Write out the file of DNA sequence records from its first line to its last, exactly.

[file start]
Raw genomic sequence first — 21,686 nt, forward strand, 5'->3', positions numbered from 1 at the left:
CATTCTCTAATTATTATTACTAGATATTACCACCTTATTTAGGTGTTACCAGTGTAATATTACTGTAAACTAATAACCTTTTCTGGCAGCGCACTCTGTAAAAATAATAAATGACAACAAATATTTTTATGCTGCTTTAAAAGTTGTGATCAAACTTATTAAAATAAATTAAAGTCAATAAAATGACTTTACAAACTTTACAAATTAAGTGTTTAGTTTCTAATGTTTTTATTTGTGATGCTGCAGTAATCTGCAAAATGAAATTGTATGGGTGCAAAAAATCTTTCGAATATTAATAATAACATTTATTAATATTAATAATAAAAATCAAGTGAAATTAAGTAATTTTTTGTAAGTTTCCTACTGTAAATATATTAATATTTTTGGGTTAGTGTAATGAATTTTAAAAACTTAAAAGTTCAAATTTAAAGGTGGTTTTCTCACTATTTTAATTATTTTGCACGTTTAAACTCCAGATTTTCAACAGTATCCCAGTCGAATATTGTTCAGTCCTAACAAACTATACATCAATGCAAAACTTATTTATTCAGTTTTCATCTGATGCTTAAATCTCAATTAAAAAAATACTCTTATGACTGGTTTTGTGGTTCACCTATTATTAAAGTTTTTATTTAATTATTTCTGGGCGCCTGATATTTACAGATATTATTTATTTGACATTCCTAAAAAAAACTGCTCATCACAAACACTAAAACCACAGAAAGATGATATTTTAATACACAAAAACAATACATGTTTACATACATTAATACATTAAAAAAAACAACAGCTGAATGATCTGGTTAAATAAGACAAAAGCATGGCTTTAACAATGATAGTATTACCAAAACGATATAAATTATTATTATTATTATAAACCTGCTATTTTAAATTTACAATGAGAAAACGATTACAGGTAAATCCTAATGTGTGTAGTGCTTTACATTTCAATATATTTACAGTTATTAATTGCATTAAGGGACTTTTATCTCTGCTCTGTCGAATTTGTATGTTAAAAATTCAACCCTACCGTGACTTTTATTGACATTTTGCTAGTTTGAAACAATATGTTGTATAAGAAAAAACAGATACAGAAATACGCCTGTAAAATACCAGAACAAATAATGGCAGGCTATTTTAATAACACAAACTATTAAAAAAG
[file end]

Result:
Raw genomic sequence first — 21,686 nt, forward strand, 5'->3', positions numbered from 1 at the left:
CATTCTCTAATTATTATTACTAGATATTACCACCTTATTTAGGTGTTACCAGTGTAATATTACTGTAAACTAATAACCTTTTCTGGCAGCGCACTCTGTAAAAATAATAAATGACAACAAATATTTTTATGCTGCTTTAAAAGTTGTGATCAAACTTATTAAAATAAATTAAAGTCAATAAAATGACTTTACAAACTTTACAAATTAAGTGTTTAGTTTCTAATGTTTTTATTTGTGATGCTGCAGTAATCTGCAAAATGAAATTGTATGGGTGCAAAAAATCTTTCGAATATTAATAATAACATTTATTAATATTAATAATAAAAATCAAGTGAAATTAAGTAATTTTTTGTAAGTTTCCTACTGTAAATATATTAATATTTTTGGGTTAGTGTAATGAATTTTAAAAACTTAAAAGTTCAAATTTAAAGGTGGTTTTCTCACTATTTTAATTATTTTGCACGTTTAAACTCCAGATTTTCAACAGTATCCCAGTCGAATATTGTTCAGTCCTAACAAACTATACATCAATGCAAAACTTATTTATTCAGTTTTCATCTGATGCTTAAATCTCAATTAAAAAAATACTCTTATGACTGGTTTTGTGGTTCACCTATTATTAAAGTTTTTATTTAATTATTTCTGGGCGCCTGATATTTACAGATATTATTTATTTGACATTCCTAAAAAAAACTGCTCATCACAAACACTAAAACCACAGAAAGATGATATTTTAATACACAAAAACAATACATGTTTACATACATTAATACATTAAAAAAAACAACAGCTGAATGATCTGGTTAAATAAGACAAAAGCATGGCTTTAACAATGATAGTATTACCAAAACGATATAAATTATTATTATTATTATAAACCTGCTATTTTAAATTTACAATGAGAAAACGATTACAGGTAAATCCTAATGTGTGTAGTGCTTTACATTTCAATATATTTACAGTTATTAATTGCATTAAGGGACTTTTATCTCTGCTCTGTCGAATTTGTATGTTAAAAATTCAACCCTACCGTGACTTTTATTGACATTTTGCTAGTTTGAAACAATATGTTGTATAAGAAAAAACAGATACAGAAATACGCCTGTAAAATACCAGAACAAATAATGGCAGGCTATTTTAATAACACAAACTATTAAAAAAG